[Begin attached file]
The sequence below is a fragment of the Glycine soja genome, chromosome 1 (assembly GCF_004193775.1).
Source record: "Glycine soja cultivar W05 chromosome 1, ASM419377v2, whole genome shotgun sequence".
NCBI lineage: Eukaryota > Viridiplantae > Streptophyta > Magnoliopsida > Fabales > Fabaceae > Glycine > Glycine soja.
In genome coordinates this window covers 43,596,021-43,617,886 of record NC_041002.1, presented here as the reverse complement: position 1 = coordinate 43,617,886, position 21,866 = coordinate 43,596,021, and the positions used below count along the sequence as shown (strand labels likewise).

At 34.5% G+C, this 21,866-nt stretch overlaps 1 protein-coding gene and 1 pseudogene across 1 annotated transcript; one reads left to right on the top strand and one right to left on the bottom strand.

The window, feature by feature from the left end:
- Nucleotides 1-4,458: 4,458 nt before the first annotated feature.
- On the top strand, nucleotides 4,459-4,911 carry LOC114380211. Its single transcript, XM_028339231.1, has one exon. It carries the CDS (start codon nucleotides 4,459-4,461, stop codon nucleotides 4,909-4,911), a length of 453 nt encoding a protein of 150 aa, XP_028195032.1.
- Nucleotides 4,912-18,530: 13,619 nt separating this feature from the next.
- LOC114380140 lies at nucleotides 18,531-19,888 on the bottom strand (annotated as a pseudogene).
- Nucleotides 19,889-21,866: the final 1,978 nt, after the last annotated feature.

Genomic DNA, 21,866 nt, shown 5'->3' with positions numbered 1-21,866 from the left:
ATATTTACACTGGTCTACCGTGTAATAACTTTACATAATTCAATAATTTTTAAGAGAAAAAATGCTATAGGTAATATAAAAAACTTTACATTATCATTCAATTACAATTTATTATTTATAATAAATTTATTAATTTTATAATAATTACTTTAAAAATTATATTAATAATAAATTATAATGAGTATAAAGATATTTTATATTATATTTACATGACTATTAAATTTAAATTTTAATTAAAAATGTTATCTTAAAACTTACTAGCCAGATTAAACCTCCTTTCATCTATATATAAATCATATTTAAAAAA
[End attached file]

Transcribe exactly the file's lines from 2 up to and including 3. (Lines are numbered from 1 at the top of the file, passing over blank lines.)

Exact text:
Source record: "Glycine soja cultivar W05 chromosome 1, ASM419377v2, whole genome shotgun sequence".
NCBI lineage: Eukaryota > Viridiplantae > Streptophyta > Magnoliopsida > Fabales > Fabaceae > Glycine > Glycine soja.